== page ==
Initially, we must decide which of the two statutes that authorizes the court to impose a sentence in this case, the Probation Act and the Sherman Act, is the basis for the sentencing authority exercised here. The answer turns on whether the fine imposed is a suspended sentence. The district court imposed a fine as a sentence and, without placing the defendant on probation, provided that the amount of the fine would be reduced by the amount of any wages the defendant paid to parolees or probationers over an eighteen month period. Neither the Sherman Act (15 U.S.C. Sec. I) on which the district court relied, nor the Probation Act (18 U.S.C. Sec. 3651) expressly authorizes the sentence imposed in this case.

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In concluding that the Probation Act was inapplicable to this case, the district court relied on the fact that it had not placed Richards on probation. In the district court's view, because the Sherman Act authorized it to impose a fine, reliance on the Probation Act was unnecessary. The district court's conclusion ignores the limited authority granted to it by Congress in the Sherman Act.


Although the Sherman Act empowered the district court to fine Richards, nothing in the statute authorized the court to give the defendant the option of paying all or a portion of the amount of the fine to probationers and parolees rather than to the Treasury. The Sherman Act expressly authorizes a district court to sentence a corporation found guilty of a Sherman Act violation to pay a fine not exceeding one million dollars; it does not authorize a court to condition suspension of all or a portion of the fine upon the future conduct of the defendant. Instead, the only authority for suspension of sentence in the federal system is in connection with probation, and the terms and conditions of suspension of sentence must comply with the Probation Act. Therefore in determining the applicability of the Probation Act we must first ascertain whether or not this is a suspended sentence.


A sentence is suspended when the convicted person is not required to serve the sentence at the time it is imposed. The option of allowing Richards to hire parolees and have their wages reduce the amount of the fine actually allows appellant to determine the amount of the fine which is not payable for 18 months. Indeed Richards has not paid any amount toward the fine because the exact amount of the fine is indeterminable. Nevertheless, at the same time the sentence was imposed, Richards was still required to serve it after working out an eighteen month payment schedule with the court. Because the obligation to serve the sentence attaches instantly, the sentence is not suspended, and the Probation Act is not applicable.


The inapplicability of the Probation Act is also supported by case law and by the statute itself. The Probation Act allows only specific types of payments other than fines. Specifically, the Act allows that:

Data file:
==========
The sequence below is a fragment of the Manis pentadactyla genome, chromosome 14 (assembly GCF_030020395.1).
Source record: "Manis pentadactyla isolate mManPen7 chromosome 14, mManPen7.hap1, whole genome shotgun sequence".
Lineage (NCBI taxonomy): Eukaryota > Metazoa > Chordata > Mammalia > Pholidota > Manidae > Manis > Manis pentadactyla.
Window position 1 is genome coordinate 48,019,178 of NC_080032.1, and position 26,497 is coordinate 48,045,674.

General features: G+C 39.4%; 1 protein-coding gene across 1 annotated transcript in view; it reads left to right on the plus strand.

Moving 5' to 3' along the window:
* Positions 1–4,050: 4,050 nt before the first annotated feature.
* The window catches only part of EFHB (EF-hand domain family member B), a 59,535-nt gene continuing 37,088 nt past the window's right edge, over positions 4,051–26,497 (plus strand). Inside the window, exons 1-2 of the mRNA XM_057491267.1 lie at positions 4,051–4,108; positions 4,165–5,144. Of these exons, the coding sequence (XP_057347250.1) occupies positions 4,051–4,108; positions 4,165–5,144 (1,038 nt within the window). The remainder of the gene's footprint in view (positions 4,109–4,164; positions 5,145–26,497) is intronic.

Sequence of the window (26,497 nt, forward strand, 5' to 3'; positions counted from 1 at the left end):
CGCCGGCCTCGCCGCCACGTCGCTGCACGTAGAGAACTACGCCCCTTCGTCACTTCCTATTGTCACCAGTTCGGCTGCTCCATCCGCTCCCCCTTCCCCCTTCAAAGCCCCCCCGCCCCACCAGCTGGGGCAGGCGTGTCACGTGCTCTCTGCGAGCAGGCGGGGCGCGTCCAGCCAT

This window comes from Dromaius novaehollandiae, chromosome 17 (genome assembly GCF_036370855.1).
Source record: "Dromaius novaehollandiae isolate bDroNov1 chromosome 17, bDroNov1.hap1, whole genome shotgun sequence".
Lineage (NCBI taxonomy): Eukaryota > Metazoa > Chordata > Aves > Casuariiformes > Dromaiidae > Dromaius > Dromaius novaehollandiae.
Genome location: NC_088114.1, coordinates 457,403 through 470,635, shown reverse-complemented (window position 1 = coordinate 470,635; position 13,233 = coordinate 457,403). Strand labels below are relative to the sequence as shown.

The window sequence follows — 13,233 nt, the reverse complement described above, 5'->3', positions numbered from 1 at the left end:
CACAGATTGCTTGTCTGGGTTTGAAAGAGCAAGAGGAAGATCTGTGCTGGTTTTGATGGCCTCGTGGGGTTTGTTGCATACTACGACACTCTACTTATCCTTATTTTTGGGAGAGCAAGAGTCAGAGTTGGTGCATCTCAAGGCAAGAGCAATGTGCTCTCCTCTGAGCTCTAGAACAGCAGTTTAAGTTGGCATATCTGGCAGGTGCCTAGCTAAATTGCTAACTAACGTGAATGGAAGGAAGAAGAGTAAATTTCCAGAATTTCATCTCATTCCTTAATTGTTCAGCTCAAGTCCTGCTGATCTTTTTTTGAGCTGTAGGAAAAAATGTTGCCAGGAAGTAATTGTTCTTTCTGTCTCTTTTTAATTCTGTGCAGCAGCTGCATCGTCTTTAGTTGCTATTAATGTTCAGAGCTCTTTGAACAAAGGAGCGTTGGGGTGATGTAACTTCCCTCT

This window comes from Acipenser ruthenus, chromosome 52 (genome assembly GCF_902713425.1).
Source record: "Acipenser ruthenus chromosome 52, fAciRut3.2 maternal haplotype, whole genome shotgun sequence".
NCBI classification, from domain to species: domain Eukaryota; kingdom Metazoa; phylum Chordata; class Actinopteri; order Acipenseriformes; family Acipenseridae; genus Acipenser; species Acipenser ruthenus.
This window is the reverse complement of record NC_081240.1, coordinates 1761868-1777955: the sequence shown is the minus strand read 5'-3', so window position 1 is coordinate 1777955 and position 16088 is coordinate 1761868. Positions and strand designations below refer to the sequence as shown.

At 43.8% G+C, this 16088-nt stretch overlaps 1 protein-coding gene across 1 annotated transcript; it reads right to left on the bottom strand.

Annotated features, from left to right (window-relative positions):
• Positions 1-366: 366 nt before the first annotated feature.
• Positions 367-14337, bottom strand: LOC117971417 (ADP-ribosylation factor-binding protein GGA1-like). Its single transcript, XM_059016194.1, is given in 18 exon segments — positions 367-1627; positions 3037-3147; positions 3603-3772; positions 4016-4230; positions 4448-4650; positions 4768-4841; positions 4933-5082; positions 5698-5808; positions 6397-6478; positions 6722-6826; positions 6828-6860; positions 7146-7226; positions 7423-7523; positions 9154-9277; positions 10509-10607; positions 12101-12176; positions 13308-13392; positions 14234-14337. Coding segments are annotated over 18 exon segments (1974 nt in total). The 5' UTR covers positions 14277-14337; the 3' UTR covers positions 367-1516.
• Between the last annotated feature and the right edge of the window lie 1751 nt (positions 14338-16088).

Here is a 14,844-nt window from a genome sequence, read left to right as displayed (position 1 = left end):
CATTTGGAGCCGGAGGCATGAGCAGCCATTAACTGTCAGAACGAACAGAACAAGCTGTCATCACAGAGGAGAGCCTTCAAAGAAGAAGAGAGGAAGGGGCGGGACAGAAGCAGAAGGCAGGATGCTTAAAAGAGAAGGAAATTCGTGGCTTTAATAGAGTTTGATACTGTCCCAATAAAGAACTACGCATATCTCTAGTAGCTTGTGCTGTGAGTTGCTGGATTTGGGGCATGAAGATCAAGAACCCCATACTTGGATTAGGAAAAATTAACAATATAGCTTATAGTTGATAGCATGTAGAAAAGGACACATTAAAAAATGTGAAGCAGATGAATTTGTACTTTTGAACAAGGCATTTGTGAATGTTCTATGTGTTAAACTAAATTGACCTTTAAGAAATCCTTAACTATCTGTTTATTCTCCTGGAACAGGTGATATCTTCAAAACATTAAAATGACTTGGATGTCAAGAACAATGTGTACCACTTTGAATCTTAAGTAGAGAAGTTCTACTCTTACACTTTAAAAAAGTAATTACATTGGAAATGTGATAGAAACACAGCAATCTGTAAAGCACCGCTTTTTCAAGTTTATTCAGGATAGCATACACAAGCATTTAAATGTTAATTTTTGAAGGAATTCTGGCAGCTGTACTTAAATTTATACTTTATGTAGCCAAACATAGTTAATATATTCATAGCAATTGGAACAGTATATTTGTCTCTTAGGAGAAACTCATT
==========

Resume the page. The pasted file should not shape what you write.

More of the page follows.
While on probation and among the conditions thereof, the defendant--


May be required to pay a fine in one or several sums; and


May be required to make restitution or reparation to aggrieved parties for actual damages or loss caused by the offense for which conviction was had; and


May be required to provide for the support of any persons, for whose support he is legally responsible.


* * *


* * *


The defendant's liability for any fine or other punishment as to which probation is granted, shall be fully discharged by the fulfillment of the terms and conditions of probation.


Section I of the Probation Act, 18 U.S.C. Sec. 3651. See United States v. John Scher Presents, Inc., 746 F.2d 959 (3rd Cir.1984) (citing the above sections as specifically enumerating the clear types of payments that the court can impose when the probationary condition sought to be imposed is the payment of money). See also Scher; United States v. Wright Contracting Co., 728 F.2d 648 (4th Cir.1984); United States v. Prescon Corp., 695 F.2d 1236 (10th Cir.1982); United States v. Missouri Valley, 741 F.2d 1542 (8th Cir.1984) (all rejecting monetary payments that did not fit specifically within the above conditions).



Since the Probation Act is inapplicable, we now address the legality of the sentence under the Sherman Act. The Sherman Act only allows the imposition of a fine. By definition, a "fine" is a monetary penalty that is provided for in a statute, United States v. Jimenez, 600 F.2d 1172, 1174 (5th Cir.), cert. denied, 444 U.S. 903, 100 S.Ct. 216, 62 L.Ed.2d 140 (1979), and is payable to the government and not to third parties. This being the case, the sentence imposed is also inadequate under the Anti-Trust Act. To the extent that the sentence is executed by payments to parolees rather than to the government, it is not a fine.


Accordingly, we reverse and remand the case to the district court with instructions to maintain the fine at $150,000 and to prevent it from being executed by paying salaries to parolees or probationers.